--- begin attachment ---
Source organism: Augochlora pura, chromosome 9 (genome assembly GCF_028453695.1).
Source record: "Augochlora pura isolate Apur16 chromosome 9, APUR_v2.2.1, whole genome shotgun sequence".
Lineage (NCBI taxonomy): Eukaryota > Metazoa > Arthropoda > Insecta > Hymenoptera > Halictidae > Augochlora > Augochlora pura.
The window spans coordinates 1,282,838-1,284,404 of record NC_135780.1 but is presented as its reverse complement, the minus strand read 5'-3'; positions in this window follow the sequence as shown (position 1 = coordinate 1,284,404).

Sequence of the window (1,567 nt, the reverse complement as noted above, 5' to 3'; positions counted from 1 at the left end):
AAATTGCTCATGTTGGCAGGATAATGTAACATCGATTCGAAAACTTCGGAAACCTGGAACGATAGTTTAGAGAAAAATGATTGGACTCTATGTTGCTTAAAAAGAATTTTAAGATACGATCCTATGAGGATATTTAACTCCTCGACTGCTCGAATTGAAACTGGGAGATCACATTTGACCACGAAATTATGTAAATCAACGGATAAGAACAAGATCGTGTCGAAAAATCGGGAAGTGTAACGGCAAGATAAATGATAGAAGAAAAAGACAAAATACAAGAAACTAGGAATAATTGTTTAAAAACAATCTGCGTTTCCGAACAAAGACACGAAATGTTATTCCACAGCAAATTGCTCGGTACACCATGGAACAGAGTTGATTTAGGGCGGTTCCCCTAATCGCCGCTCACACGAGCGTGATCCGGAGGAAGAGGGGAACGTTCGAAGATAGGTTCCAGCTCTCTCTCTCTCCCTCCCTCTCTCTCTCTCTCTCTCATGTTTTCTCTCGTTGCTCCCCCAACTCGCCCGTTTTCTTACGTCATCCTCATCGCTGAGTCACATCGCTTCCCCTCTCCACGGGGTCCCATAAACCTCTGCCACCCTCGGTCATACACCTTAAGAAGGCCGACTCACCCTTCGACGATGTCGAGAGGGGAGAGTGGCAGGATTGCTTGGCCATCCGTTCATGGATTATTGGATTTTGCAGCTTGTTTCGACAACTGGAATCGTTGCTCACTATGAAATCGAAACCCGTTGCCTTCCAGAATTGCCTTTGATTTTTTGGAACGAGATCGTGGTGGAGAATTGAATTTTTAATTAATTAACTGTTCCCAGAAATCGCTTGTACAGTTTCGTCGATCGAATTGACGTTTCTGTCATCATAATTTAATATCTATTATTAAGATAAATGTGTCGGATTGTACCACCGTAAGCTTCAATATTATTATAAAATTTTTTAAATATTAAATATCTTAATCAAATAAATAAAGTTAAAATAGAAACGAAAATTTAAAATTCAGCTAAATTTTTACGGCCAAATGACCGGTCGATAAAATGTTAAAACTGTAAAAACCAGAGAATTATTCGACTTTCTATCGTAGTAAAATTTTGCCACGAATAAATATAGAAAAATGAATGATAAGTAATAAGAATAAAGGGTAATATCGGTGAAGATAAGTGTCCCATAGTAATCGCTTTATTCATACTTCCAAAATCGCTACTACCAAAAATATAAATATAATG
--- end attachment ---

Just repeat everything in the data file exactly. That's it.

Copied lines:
Source organism: Augochlora pura, chromosome 9 (genome assembly GCF_028453695.1).
Source record: "Augochlora pura isolate Apur16 chromosome 9, APUR_v2.2.1, whole genome shotgun sequence".
Lineage (NCBI taxonomy): Eukaryota > Metazoa > Arthropoda > Insecta > Hymenoptera > Halictidae > Augochlora > Augochlora pura.
The window spans coordinates 1,282,838-1,284,404 of record NC_135780.1 but is presented as its reverse complement, the minus strand read 5'-3'; positions in this window follow the sequence as shown (position 1 = coordinate 1,284,404).

Sequence of the window (1,567 nt, the reverse complement as noted above, 5' to 3'; positions counted from 1 at the left end):
AAATTGCTCATGTTGGCAGGATAATGTAACATCGATTCGAAAACTTCGGAAACCTGGAACGATAGTTTAGAGAAAAATGATTGGACTCTATGTTGCTTAAAAAGAATTTTAAGATACGATCCTATGAGGATATTTAACTCCTCGACTGCTCGAATTGAAACTGGGAGATCACATTTGACCACGAAATTATGTAAATCAACGGATAAGAACAAGATCGTGTCGAAAAATCGGGAAGTGTAACGGCAAGATAAATGATAGAAGAAAAAGACAAAATACAAGAAACTAGGAATAATTGTTTAAAAACAATCTGCGTTTCCGAACAAAGACACGAAATGTTATTCCACAGCAAATTGCTCGGTACACCATGGAACAGAGTTGATTTAGGGCGGTTCCCCTAATCGCCGCTCACACGAGCGTGATCCGGAGGAAGAGGGGAACGTTCGAAGATAGGTTCCAGCTCTCTCTCTCTCCCTCCCTCTCTCTCTCTCTCTCTCATGTTTTCTCTCGTTGCTCCCCCAACTCGCCCGTTTTCTTACGTCATCCTCATCGCTGAGTCACATCGCTTCCCCTCTCCACGGGGTCCCATAAACCTCTGCCACCCTCGGTCATACACCTTAAGAAGGCCGACTCACCCTTCGACGATGTCGAGAGGGGAGAGTGGCAGGATTGCTTGGCCATCCGTTCATGGATTATTGGATTTTGCAGCTTGTTTCGACAACTGGAATCGTTGCTCACTATGAAATCGAAACCCGTTGCCTTCCAGAATTGCCTTTGATTTTTTGGAACGAGATCGTGGTGGAGAATTGAATTTTTAATTAATTAACTGTTCCCAGAAATCGCTTGTACAGTTTCGTCGATCGAATTGACGTTTCTGTCATCATAATTTAATATCTATTATTAAGATAAATGTGTCGGATTGTACCACCGTAAGCTTCAATATTATTATAAAATTTTTTAAATATTAAATATCTTAATCAAATAAATAAAGTTAAAATAGAAACGAAAATTTAAAATTCAGCTAAATTTTTACGGCCAAATGACCGGTCGATAAAATGTTAAAACTGTAAAAACCAGAGAATTATTCGACTTTCTATCGTAGTAAAATTTTGCCACGAATAAATATAGAAAAATGAATGATAAGTAATAAGAATAAAGGGTAATATCGGTGAAGATAAGTGTCCCATAGTAATCGCTTTATTCATACTTCCAAAATCGCTACTACCAAAAATATAAATATAATG